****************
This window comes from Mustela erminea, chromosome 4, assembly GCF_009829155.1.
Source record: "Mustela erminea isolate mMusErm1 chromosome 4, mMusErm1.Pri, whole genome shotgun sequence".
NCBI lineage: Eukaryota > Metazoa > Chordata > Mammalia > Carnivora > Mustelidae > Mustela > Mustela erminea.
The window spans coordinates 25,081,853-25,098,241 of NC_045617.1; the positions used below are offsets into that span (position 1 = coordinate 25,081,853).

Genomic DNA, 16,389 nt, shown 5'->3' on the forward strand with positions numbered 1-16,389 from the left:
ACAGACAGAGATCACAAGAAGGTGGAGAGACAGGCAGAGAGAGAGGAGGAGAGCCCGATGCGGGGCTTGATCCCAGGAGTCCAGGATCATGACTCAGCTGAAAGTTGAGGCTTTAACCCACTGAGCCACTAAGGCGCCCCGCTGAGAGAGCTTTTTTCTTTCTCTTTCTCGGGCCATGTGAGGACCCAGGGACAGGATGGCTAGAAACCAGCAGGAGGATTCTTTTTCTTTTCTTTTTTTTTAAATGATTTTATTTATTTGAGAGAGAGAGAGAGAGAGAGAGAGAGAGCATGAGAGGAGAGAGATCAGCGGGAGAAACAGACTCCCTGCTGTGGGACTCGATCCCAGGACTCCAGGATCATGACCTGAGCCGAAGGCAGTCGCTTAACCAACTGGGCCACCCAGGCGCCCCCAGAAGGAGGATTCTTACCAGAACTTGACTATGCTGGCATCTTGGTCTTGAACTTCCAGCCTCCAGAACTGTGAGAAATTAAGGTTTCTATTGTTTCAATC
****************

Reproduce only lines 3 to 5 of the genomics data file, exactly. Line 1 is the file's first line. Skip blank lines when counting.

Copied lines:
NCBI lineage: Eukaryota > Metazoa > Chordata > Mammalia > Carnivora > Mustelidae > Mustela > Mustela erminea.
The window spans coordinates 25,081,853-25,098,241 of NC_045617.1; the positions used below are offsets into that span (position 1 = coordinate 25,081,853).

Genomic DNA, 16,389 nt, shown 5'->3' on the forward strand with positions numbered 1-16,389 from the left: